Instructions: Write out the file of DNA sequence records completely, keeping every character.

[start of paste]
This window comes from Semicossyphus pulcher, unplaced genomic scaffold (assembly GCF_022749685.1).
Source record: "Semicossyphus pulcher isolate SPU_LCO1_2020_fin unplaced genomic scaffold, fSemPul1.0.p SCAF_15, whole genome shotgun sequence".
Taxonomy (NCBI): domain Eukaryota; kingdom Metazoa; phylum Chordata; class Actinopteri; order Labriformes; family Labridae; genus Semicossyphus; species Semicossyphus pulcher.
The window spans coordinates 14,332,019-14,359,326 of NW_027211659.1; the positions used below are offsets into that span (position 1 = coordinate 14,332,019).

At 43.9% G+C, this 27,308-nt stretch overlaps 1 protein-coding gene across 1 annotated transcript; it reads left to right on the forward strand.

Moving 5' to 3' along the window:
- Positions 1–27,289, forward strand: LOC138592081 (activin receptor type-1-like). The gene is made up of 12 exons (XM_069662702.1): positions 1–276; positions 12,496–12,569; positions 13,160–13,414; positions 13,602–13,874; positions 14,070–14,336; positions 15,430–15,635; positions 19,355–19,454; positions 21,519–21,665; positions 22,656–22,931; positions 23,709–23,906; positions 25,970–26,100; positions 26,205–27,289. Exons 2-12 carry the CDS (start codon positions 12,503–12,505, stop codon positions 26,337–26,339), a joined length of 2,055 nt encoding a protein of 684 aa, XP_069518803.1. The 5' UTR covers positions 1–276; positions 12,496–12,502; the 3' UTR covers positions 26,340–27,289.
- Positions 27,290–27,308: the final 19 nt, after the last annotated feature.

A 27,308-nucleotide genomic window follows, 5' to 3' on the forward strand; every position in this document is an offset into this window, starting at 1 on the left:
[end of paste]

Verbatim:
This window comes from Semicossyphus pulcher, unplaced genomic scaffold (assembly GCF_022749685.1).
Source record: "Semicossyphus pulcher isolate SPU_LCO1_2020_fin unplaced genomic scaffold, fSemPul1.0.p SCAF_15, whole genome shotgun sequence".
Taxonomy (NCBI): domain Eukaryota; kingdom Metazoa; phylum Chordata; class Actinopteri; order Labriformes; family Labridae; genus Semicossyphus; species Semicossyphus pulcher.
The window spans coordinates 14,332,019-14,359,326 of NW_027211659.1; the positions used below are offsets into that span (position 1 = coordinate 14,332,019).

At 43.9% G+C, this 27,308-nt stretch overlaps 1 protein-coding gene across 1 annotated transcript; it reads left to right on the forward strand.

Moving 5' to 3' along the window:
- Positions 1–27,289, forward strand: LOC138592081 (activin receptor type-1-like). The gene is made up of 12 exons (XM_069662702.1): positions 1–276; positions 12,496–12,569; positions 13,160–13,414; positions 13,602–13,874; positions 14,070–14,336; positions 15,430–15,635; positions 19,355–19,454; positions 21,519–21,665; positions 22,656–22,931; positions 23,709–23,906; positions 25,970–26,100; positions 26,205–27,289. Exons 2-12 carry the CDS (start codon positions 12,503–12,505, stop codon positions 26,337–26,339), a joined length of 2,055 nt encoding a protein of 684 aa, XP_069518803.1. The 5' UTR covers positions 1–276; positions 12,496–12,502; the 3' UTR covers positions 26,340–27,289.
- Positions 27,290–27,308: the final 19 nt, after the last annotated feature.

A 27,308-nucleotide genomic window follows, 5' to 3' on the forward strand; every position in this document is an offset into this window, starting at 1 on the left: